The Secrets Of Successful Food Packaging Design

We all see it every day. That box, that wrapper, those bottles, jars, and cans. Food packaging is something that permeates our lives, and yet most people don’t ever stop to consider how it actually affects the decisions we make when we purchase our food. From the moment you make a selection in the store to the moment you get your groceries home and open them, food package designers have carefully engineered each step of your eating experience to make sure you make the choices that are right for you. As designers, it’s always worth considering how others in different parts of the design industry tackle their own special problems and challenges. So today, we’ll be taking a “field trip” into the design process behind some of the industry’s most successful and effective food packaging designs.

Confidence is Delicious

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Here’s a little experiment you can try the next time you’re shopping for food at the store: pick a packaged item. Bread, cheese, yogurt – anything you like. Find a low-priced version of it, and hold it in your hands. Examine the design, the quality of the materials used to make it. Make a mental note of how it makes you feel to hold it. Do you feel calm? Hungry? Intrigued? Slightly nauseated? Now put it back and do the same thing with a higher-priced version. How do you feel now? Is there a difference in your level of engagement with the product?

One of the most important things food packaging designers consider when creating a package design is the way it will feel in your hands when you hold it in a store. For many consumers, something that doesn’t feel right in their hands can mean the difference between making a purchase and leaving something on the shelf. You want your users (in this case, food shoppers) to feel confident holding your packaging in their hands, because that sends the subconscious message that “this is a trustworthy food item I can confidently serve to my family.” If you’re a web or print designer, you can create the same sense of confidence in your own users by being consistent and committing to a uniform standard of quality across every aspect of your project. Quality design seems to be something most people recognize when they see it, even if they don’t exactly know why. When people purchase something with quality design, it sends a little subliminal message that they’ve made a good decision, and actually increases their opinion of the product regardless of how good it actually is.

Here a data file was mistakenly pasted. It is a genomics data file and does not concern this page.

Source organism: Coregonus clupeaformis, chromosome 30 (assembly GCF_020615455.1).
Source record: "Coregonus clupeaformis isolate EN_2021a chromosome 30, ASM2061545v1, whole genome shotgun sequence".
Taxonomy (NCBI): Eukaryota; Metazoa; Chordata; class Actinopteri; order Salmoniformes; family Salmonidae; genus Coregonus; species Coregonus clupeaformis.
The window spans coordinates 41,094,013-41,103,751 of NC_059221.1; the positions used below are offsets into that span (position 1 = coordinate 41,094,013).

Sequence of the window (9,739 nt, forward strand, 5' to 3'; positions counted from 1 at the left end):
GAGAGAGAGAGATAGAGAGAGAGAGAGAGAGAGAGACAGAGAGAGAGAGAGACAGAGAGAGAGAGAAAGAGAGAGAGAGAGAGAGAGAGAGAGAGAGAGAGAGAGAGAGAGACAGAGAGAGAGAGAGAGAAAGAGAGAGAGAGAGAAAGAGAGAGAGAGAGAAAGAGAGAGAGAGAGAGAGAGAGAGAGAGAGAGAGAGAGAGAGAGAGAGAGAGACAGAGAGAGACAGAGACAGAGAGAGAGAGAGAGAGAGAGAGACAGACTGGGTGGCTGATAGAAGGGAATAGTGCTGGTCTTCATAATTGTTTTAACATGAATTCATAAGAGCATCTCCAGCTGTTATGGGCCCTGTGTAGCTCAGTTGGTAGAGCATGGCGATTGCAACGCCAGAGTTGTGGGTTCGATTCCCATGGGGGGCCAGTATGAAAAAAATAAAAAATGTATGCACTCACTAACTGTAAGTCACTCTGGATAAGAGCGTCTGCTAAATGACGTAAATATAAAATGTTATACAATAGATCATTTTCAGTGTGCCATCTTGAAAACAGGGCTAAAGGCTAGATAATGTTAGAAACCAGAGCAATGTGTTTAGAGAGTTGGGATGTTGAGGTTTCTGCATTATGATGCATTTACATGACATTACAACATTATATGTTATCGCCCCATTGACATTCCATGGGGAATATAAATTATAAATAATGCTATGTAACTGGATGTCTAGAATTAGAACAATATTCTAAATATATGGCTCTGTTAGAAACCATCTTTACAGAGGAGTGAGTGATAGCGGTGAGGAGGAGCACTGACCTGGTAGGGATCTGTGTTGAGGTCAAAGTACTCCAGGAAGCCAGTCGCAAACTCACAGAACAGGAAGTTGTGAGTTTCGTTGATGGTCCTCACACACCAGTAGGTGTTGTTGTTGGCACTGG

You want to encourage your users’ confidence by subtly telling them that purchasing your product (or consuming your content, in whatever form it might come) is, to quote Martha Stewart, a Good Thing. You can do just that by adhering to the highest design standards possible.

Smile For the Camera